NATO will keep its troops in Kosovo “for as long as it’s necessary,” a top official of the 28-nation military alliance said Tuesday during a visit to the country in southeastern Europe. This comes after NATO Secretary General Jens Stoltenberg urged Kosovo and Serbia to normalize their tense relations, according to ibtimes.com.
“We will keep in place a flexible, determined presence and will make changes only when the security situation allows. KFOR [NATO’s Kosovo Force] remain a robust and credible force, capable of carrying out its mission for as long as it’s necessary,” NATO’s Supreme Allied Commander for Europe, Gen. Curtis Scaparrotti said, according to the Associated Press (AP).
Scaparrotti also expressed concern over Russia’s interests in the Balkans, “particularly in the media with disinformation, political influence, etc.,” the AP reported.
The Balkan country has about 4,500 troops from 31 countries (Albania, Austria, Finland and Ireland from outside NATO, while Iceland — a part of NATO — has no troops in Kosovo) since June 1999 after NATO’s three-month bombing stopped a Serbian attack on ethnic Albanian separatists during the Kosovo War. In 2008, Kosovo declared independence from Serbia. Although the U.S. and some members of the European Union recognized Kosovo’s independence, Serbia and its ally Russia refused to do so. Five EU nations — Cyprus, Greece, Romania, Slovakia and Spain — have also not recognized Kosovo as a country.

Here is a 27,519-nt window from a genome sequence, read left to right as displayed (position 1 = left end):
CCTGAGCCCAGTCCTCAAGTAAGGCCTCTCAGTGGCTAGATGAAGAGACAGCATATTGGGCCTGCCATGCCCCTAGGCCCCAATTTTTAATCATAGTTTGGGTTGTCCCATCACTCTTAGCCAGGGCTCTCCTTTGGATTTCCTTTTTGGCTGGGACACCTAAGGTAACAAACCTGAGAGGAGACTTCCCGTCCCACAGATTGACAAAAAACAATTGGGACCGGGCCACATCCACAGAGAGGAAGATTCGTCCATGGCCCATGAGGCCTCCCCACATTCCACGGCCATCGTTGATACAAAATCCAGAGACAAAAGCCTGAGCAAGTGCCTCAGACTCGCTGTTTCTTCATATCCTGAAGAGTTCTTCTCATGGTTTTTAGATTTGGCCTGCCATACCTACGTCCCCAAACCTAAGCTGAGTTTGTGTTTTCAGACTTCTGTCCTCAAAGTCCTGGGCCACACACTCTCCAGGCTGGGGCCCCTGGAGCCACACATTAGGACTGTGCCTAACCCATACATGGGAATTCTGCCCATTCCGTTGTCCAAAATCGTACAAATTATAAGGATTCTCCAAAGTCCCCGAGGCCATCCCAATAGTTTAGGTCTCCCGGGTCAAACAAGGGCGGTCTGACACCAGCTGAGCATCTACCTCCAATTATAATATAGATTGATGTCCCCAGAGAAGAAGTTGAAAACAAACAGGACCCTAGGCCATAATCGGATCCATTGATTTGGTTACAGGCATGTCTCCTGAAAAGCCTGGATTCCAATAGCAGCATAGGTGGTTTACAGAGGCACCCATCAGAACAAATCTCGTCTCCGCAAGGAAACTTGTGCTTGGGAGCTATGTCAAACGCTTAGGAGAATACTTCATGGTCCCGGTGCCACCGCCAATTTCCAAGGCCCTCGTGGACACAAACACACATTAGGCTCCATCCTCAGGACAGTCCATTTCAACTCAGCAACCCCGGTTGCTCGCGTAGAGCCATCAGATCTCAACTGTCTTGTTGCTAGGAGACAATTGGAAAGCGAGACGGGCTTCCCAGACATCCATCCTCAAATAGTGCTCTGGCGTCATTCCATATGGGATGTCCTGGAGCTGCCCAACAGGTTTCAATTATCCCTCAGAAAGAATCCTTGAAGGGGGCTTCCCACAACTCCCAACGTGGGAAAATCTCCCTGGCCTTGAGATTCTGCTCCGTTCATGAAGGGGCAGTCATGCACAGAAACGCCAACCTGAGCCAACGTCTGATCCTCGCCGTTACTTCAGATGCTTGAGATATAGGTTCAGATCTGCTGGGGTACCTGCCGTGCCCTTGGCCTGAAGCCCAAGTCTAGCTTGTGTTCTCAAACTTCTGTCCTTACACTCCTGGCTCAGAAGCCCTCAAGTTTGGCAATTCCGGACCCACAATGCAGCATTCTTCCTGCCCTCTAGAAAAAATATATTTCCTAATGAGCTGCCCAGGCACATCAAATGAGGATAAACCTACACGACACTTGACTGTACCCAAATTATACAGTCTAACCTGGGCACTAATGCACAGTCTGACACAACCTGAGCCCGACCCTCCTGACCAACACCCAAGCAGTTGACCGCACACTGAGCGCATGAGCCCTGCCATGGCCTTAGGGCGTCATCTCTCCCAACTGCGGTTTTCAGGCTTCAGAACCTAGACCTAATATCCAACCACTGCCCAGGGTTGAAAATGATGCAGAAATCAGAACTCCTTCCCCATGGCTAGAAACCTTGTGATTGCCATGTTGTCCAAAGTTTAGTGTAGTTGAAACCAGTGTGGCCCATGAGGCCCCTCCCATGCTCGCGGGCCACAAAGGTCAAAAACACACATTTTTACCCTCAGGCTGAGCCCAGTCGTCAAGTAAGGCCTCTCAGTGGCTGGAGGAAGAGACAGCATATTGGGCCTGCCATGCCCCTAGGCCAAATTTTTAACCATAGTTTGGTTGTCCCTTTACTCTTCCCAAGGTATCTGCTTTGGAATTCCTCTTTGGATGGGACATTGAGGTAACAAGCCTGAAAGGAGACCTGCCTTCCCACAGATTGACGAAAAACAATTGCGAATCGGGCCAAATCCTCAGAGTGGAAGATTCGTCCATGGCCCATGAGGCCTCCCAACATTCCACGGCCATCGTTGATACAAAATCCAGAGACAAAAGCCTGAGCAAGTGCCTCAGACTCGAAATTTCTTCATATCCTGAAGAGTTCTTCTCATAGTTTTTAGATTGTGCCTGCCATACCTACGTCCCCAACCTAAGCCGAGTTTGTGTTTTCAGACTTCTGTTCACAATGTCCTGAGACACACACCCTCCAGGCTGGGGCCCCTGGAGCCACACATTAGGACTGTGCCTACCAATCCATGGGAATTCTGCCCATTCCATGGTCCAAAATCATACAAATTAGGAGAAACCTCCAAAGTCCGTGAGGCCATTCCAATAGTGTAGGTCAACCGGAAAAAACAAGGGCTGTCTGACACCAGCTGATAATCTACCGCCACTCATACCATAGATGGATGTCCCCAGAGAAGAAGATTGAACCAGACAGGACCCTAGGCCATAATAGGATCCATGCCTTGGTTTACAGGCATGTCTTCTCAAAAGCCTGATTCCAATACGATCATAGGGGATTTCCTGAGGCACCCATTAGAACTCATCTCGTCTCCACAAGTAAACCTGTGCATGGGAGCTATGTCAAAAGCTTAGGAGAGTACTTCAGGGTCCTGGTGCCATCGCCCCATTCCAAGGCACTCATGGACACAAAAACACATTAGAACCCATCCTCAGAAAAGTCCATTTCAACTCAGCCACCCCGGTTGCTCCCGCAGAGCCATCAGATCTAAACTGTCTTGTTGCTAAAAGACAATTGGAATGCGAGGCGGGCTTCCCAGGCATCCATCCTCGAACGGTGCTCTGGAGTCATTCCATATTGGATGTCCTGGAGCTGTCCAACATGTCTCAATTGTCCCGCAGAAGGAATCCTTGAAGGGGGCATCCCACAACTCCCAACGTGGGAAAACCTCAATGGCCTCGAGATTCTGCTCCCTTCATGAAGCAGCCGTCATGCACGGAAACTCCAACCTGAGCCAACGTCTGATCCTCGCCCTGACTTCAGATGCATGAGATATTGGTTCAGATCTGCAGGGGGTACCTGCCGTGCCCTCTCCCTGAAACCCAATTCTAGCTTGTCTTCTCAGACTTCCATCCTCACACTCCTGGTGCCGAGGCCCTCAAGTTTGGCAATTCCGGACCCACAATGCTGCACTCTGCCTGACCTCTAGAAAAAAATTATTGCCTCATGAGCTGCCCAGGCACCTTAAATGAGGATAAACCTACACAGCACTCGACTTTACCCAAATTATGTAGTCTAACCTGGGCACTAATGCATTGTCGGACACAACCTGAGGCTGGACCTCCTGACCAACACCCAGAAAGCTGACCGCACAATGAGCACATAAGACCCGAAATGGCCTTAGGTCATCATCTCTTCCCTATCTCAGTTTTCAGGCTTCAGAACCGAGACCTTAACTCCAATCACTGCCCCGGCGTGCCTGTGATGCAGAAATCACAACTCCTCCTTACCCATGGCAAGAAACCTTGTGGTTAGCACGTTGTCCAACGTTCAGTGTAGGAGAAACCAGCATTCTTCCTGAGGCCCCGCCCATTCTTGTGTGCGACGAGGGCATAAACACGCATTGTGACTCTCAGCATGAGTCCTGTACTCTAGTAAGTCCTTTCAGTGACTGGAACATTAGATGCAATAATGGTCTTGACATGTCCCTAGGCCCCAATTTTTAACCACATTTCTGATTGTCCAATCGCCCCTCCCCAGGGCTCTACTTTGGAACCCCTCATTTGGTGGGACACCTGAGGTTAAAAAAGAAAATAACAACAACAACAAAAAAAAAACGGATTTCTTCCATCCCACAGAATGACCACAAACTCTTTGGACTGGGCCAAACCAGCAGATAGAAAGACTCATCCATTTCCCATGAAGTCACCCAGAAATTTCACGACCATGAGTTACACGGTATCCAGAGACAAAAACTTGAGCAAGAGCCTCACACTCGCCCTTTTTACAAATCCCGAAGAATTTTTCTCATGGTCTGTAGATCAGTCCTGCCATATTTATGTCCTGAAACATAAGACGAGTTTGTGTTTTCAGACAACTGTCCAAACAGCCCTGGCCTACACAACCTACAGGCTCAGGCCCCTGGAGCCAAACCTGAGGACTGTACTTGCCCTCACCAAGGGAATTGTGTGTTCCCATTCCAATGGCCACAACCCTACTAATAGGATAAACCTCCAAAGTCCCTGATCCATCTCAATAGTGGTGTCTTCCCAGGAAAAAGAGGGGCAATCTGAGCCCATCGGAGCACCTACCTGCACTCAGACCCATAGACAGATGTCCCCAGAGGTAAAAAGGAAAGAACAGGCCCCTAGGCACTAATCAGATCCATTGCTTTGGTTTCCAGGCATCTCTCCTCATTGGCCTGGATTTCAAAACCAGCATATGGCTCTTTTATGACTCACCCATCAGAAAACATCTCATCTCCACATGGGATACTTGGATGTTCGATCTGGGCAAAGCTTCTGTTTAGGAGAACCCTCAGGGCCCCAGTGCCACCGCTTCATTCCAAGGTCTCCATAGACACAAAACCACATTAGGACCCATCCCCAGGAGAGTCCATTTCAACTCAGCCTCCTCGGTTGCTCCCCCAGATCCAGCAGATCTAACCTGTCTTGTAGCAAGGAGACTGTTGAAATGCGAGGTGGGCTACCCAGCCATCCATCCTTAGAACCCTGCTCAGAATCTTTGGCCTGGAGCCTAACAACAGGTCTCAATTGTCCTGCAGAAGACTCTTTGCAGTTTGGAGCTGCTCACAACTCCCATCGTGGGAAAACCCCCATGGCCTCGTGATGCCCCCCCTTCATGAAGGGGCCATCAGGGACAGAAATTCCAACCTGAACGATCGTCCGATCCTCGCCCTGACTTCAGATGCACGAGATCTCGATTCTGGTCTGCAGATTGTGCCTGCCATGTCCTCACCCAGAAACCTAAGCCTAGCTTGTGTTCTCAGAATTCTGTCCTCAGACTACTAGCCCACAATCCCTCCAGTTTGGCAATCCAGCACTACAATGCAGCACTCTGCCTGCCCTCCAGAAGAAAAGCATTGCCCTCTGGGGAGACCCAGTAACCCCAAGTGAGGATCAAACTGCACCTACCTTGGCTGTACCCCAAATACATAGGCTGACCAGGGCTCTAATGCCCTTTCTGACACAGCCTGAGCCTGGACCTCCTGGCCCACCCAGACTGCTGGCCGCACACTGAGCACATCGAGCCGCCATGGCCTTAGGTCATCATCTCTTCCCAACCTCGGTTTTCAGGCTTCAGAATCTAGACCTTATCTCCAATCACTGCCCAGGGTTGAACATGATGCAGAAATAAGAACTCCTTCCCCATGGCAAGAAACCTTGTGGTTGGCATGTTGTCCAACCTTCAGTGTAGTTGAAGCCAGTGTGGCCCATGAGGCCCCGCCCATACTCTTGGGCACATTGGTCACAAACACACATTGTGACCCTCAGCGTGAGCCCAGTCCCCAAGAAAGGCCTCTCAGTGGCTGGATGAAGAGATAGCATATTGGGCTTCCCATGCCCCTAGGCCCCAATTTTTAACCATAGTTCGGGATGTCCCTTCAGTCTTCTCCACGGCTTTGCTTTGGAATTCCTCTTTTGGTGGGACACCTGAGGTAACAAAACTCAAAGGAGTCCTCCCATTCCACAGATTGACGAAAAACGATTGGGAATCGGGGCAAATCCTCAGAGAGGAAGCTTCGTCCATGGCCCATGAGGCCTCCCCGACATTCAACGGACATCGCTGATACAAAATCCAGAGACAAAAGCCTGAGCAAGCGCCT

Earlier this month, Stoltenberg urged Kosovo and Serbia to ease tensions that flared up after the latter sent a train with signs reading “Kosovo is Serbia” in January to Kosovo. While Serbian President Tomislav Nikolić accused Kosovo of wanting to start a war, Pristina said Belgrade was influenced by Russia’s annexation of Crimea in 2014 to annex the northern part of Kosovo.
“Not more rhetoric but we need dialogue, we need to reduce tensions to avoid incidents… and move forward normalizing the process between Pristina and Belgrade,” Stoltenberg said at the time.
Easing tensions and normalizing ties between Kosovo and Serbia is an important condition for both nations to further their process to join the EU.